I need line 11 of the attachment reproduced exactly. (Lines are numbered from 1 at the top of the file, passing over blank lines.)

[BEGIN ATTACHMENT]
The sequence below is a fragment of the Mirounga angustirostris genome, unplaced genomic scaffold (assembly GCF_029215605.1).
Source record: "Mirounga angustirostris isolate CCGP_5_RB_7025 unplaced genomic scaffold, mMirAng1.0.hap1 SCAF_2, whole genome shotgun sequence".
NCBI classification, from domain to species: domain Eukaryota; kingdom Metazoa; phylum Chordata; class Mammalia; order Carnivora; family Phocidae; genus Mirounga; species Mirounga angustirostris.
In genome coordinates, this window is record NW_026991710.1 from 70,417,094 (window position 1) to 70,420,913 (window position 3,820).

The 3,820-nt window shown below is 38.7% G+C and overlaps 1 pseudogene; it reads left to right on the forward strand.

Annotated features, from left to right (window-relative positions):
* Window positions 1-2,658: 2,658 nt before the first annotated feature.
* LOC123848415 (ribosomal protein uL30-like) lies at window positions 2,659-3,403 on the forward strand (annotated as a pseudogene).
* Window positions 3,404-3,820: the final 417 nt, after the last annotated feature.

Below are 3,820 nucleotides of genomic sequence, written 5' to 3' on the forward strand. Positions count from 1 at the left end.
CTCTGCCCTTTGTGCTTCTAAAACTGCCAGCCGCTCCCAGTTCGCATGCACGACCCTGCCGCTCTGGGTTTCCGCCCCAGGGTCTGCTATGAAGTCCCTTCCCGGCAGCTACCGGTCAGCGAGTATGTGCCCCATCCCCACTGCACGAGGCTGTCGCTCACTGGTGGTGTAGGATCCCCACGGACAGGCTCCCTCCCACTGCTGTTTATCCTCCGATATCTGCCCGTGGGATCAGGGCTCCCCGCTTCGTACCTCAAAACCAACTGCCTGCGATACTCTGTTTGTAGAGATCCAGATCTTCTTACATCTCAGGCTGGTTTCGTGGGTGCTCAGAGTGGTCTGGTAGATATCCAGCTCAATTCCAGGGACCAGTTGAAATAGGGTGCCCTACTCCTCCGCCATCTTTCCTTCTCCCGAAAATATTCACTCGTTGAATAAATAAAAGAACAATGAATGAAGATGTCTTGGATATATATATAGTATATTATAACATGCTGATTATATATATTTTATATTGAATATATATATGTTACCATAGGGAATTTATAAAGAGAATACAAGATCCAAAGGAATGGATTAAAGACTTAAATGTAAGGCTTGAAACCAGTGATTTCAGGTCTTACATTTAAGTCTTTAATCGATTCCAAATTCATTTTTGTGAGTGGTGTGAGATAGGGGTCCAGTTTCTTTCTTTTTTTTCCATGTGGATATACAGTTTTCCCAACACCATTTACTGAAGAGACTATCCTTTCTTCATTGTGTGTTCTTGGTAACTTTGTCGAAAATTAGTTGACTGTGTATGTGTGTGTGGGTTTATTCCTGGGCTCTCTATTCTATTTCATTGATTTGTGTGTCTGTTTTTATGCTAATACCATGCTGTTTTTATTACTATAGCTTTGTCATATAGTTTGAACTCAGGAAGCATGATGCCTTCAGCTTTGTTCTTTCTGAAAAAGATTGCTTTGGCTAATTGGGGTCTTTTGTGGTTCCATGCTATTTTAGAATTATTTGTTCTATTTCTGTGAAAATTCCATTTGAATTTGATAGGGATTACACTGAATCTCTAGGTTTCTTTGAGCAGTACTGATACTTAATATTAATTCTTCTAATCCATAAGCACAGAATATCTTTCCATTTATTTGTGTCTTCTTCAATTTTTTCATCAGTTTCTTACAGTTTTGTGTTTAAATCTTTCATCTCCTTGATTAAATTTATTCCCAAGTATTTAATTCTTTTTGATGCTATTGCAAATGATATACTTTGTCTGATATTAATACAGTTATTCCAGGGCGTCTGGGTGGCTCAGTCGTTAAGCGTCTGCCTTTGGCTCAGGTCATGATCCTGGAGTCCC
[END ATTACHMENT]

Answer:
CTCTGCCCTTTGTGCTTCTAAAACTGCCAGCCGCTCCCAGTTCGCATGCACGACCCTGCCGCTCTGGGTTTCCGCCCCAGGGTCTGCTATGAAGTCCCTTCCCGGCAGCTACCGGTCAGCGAGTATGTGCCCCATCCCCACTGCACGAGGCTGTCGCTCACTGGTGGTGTAGGATCCCCACGGACAGGCTCCCTCCCACTGCTGTTTATCCTCCGATATCTGCCCGTGGGATCAGGGCTCCCCGCTTCGTACCTCAAAACCAACTGCCTGCGATACTCTGTTTGTAGAGATCCAGATCTTCTTACATCTCAGGCTGGTTTCGTGGGTGCTCAGAGTGGTCTGGTAGATATCCAGCTCAATTCCAGGGACCAGTTGAAATAGGGTGCCCTACTCCTCCGCCATCTTTCCTTCTCCCGAAAATATTCACTCGTTGAATAAATAAAAGAACAATGAATGAAGATGTCTTGGATATATATATAGTATATTATAACATGCTGATTATATATATTTTATATTGAATATATATATGTTACCATAGGGAATTTATAAAGAGAATACAAGATCCAAAGGAATGGATTAAAGACTTAAATGTAAGGCTTGAAACCAGTGATTTCAGGTCTTACATTTAAGTCTTTAATCGATTCCAAATTCATTTTTGTGAGTGGTGTGAGATAGGGGTCCAGTTTCTTTCTTTTTTTTCCATGTGGATATACAGTTTTCCCAACACCATTTACTGAAGAGACTATCCTTTCTTCATTGTGTGTTCTTGGTAACTTTGTCGAAAATTAGTTGACTGTGTATGTGTGTGTGGGTTTATTCCTGGGCTCTCTATTCTATTTCATTGATTTGTGTGTCTGTTTTTATGCTAATACCATGCTGTTTTTATTACTATAGCTTTGTCATATAGTTTGAACTCAGGAAGCATGATGCCTTCAGCTTTGTTCTTTCTGAAAAAGATTGCTTTGGCTAATTGGGGTCTTTTGTGGTTCCATGCTATTTTAGAATTATTTGTTCTATTTCTGTGAAAATTCCATTTGAATTTGATAGGGATTACACTGAATCTCTAGGTTTCTTTGAGCAGTACTGATACTTAATATTAATTCTTCTAATCCATAAGCACAGAATATCTTTCCATTTATTTGTGTCTTCTTCAATTTTTTCATCAGTTTCTTACAGTTTTGTGTTTAAATCTTTCATCTCCTTGATTAAATTTATTCCCAAGTATTTAATTCTTTTTGATGCTATTGCAAATGATATACTTTGTCTGATATTAATACAGTTATTCCAGGGCGTCTGGGTGGCTCAGTCGTTAAGCGTCTGCCTTTGGCTCAGGTCATGATCCTGGAGTCCC